with their dresses [_sic_.] But the king had heard the noise and asked
what it meant. They said that a half-clad, scraped, silly, and raving
scamp demanded to see the king, and made an unmannerly noise. Charles
sent for him and made him tell all he knew. ‘Before the third hour of
the day,’ writes the Monk, ‘all the chief conspirators, not expecting
anything of the kind, were either on the way to exile or punishment.
The dwarfish, hunch-backed Pippin received a good beating, was shaved,
and sent _for a little while_ to the monastery of St. Gall to do
penance.’”--Mombert, p. 219.

[47] Lazare Nicolas Marguerite Carnot (1753–1823) served as minister of
war for nearly three years during the French revolution. His success as
a strategist won for him the popular title of “organizer of victory.”

[48] The Koreish is the most influential tribe of the Arabs. Their
prominence is due to the fact that, early in the 5th century, they
obtained and became the masters and guardians of the Kaabeh, in Mecca,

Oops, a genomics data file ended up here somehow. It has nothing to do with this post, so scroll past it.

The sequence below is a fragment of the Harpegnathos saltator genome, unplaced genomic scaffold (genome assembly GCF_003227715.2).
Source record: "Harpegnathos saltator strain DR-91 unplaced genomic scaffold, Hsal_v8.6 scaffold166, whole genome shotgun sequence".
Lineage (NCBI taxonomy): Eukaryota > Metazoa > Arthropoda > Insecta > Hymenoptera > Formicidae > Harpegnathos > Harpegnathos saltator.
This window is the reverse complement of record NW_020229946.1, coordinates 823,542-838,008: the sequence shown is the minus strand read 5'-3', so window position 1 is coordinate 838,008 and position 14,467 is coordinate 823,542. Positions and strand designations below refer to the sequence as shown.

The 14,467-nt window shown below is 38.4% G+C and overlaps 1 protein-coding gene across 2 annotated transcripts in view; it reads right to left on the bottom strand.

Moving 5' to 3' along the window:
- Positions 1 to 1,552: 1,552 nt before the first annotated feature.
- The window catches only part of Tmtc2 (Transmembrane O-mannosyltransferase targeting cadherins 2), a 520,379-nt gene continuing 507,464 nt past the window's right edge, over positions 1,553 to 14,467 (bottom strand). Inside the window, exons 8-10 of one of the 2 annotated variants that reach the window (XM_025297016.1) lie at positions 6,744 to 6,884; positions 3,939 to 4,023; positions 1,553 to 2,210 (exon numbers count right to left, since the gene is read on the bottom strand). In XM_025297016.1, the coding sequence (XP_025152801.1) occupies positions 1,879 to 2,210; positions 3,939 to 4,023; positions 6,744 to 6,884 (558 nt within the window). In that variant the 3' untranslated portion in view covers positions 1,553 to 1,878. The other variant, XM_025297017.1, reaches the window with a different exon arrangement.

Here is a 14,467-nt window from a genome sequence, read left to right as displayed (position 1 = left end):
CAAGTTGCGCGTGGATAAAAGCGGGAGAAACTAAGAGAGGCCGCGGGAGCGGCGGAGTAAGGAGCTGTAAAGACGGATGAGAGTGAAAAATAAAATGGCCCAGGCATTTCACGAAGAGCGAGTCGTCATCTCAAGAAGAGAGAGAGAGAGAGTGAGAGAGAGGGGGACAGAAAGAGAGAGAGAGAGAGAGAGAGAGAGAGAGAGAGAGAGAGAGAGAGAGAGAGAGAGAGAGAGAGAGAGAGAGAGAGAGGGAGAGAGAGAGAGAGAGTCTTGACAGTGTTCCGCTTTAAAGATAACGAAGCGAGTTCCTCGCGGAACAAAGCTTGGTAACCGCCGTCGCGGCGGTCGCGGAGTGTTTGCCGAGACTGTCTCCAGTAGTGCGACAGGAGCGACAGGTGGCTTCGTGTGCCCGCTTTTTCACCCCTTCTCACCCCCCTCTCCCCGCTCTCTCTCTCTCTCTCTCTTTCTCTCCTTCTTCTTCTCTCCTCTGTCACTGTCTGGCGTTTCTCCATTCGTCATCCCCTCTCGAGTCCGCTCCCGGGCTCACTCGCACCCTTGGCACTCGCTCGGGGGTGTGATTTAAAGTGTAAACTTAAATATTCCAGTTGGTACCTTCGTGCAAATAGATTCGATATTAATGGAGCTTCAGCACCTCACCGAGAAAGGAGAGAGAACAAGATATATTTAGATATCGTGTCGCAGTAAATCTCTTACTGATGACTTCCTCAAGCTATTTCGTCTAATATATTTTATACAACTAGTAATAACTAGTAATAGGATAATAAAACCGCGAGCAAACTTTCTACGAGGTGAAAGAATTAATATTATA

which was a sacred shrine long before the days of Mohammed. Having once
obtained the temple keys, they have succeeded in holding them against
every effort to capture them. “Their possession of the temple-keys
not only gave the tribe of Koreysh a semi-religious pre-eminence over
all the other clans of Arabia, but also placed at their disposal the
treasures of gold, silver, jewels, and other offerings accumulated by
the pagan piety of ages in the temple of Mecca.”--_Encyc. Brit._

The Abbasides, who were descended from Mohammed’s uncle Abbas, became a
powerful tribe and were caliphs of Bagdad for five centuries, from 750
to 1258.

[49] “The Normans had crossed the English fosse, and were now at the
foot of the hill, with the palisades and the axes right before them.
The trumpet sounded, and a flight of arrows from the archers in all
the three divisions of William’s army was the prelude to the onslaught
of the heavy-armed foot. But before the two armies met hand to hand,
a juggler or minstrel, known as _Taillefer_, the Cleaver of Iron,
rode forth from the Norman ranks as if to defy the whole force of
England in his single person. He craved and obtained the duke’s leave
to strike the first blow; he rode forth, singing songs of Roland and
of Charlemagne--so soon had the name and exploits of the great German
become the spoil of the enemy. He threw his sword into the air and
caught it again; but he presently showed that he could use warlike